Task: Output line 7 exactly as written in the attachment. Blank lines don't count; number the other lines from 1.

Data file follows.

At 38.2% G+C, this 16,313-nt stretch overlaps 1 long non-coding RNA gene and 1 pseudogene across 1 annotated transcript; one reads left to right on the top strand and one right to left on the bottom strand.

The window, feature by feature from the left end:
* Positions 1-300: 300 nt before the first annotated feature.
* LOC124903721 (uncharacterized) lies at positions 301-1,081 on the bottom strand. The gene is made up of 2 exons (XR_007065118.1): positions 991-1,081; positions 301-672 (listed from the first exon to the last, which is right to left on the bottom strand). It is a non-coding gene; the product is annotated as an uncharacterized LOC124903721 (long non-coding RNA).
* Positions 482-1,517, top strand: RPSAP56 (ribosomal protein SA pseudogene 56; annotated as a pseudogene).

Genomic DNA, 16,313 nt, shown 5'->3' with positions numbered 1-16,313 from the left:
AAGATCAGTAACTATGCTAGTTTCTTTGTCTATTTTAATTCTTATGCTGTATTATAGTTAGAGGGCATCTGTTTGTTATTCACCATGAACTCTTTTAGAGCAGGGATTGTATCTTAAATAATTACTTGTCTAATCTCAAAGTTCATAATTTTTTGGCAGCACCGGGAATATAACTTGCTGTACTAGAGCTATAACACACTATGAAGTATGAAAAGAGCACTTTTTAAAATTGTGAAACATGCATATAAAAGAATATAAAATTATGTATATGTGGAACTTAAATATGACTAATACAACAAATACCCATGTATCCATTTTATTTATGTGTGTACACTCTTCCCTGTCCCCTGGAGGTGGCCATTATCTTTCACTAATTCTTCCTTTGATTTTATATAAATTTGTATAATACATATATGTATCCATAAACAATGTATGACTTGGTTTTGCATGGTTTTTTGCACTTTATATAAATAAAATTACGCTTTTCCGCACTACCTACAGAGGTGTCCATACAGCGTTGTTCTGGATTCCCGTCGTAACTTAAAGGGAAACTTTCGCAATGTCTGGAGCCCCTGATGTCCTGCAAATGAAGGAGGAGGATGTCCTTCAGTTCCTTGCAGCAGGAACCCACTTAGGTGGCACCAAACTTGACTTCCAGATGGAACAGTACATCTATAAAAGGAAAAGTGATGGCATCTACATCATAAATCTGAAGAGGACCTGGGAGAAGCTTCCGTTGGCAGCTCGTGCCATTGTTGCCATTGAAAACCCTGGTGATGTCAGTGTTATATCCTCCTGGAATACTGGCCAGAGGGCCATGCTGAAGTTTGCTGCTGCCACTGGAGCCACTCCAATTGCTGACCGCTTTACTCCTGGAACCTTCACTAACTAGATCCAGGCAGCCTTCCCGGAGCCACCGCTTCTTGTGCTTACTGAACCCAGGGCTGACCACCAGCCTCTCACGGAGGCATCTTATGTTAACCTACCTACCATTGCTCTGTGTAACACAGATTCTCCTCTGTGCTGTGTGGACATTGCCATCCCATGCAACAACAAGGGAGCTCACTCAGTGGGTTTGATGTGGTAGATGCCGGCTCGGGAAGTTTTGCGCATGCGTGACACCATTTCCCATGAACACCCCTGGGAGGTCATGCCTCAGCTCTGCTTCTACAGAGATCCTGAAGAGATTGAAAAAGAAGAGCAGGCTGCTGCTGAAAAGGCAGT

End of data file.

AAGATCAGTAACTATGCTAGTTTCTTTGTCTATTTTAATTCTTATGCTGTATTATAGTTAGAGGGCATCTGTTTGTTATTCACCATGAACTCTTTTAGAGCAGGGATTGTATCTTAAATAATTACTTGTCTAATCTCAAAGTTCATAATTTTTTGGCAGCACCGGGAATATAACTTGCTGTACTAGAGCTATAACACACTATGAAGTATGAAAAGAGCACTTTTTAAAATTGTGAAACATGCATATAAAAGAATATAAAATTATGTATATGTGGAACTTAAATATGACTAATACAACAAATACCCATGTATCCATTTTATTTATGTGTGTACACTCTTCCCTGTCCCCTGGAGGTGGCCATTATCTTTCACTAATTCTTCCTTTGATTTTATATAAATTTGTATAATACATATATGTATCCATAAACAATGTATGACTTGGTTTTGCATGGTTTTTTGCACTTTATATAAATAAAATTACGCTTTTCCGCACTACCTACAGAGGTGTCCATACAGCGTTGTTCTGGATTCCCGTCGTAACTTAAAGGGAAACTTTCGCAATGTCTGGAGCCCCTGATGTCCTGCAAATGAAGGAGGAGGATGTCCTTCAGTTCCTTGCAGCAGGAACCCACTTAGGTGGCACCAAACTTGACTTCCAGATGGAACAGTACATCTATAAAAGGAAAAGTGATGGCATCTACATCATAAATCTGAAGAGGACCTGGGAGAAGCTTCCGTTGGCAGCTCGTGCCATTGTTGCCATTGAAAACCCTGGTGATGTCAGTGTTATATCCTCCTGGAATACTGGCCAGAGGGCCATGCTGAAGTTTGCTGCTGCCACTGGAGCCACTCCAATTGCTGACCGCTTTACTCCTGGAACCTTCACTAACTAGATCCAGGCAGCCTTCCCGGAGCCACCGCTTCTTGTGCTTACTGAACCCAGGGCTGACCACCAGCCTCTCACGGAGGCATCTTATGTTAACCTACCTACCATTGCTCTGTGTAACACAGATTCTCCTCTGTGCTGTGTGGACATTGCCATCCCATGCAACAACAAGGGAGCTCACTCAGTGGGTTTGATGTGGTAGATGCCGGCTCGGGAAGTTTTGCGCATGCGTGACACCATTTCCCATGAACACCCCTGGGAGGTCATGCCTCAGCTCTGCTTCTACAGAGATCCTGAAGAGATTGAAAAAGAAGAGCAGGCTGCTGCTGAAAAGGCAGT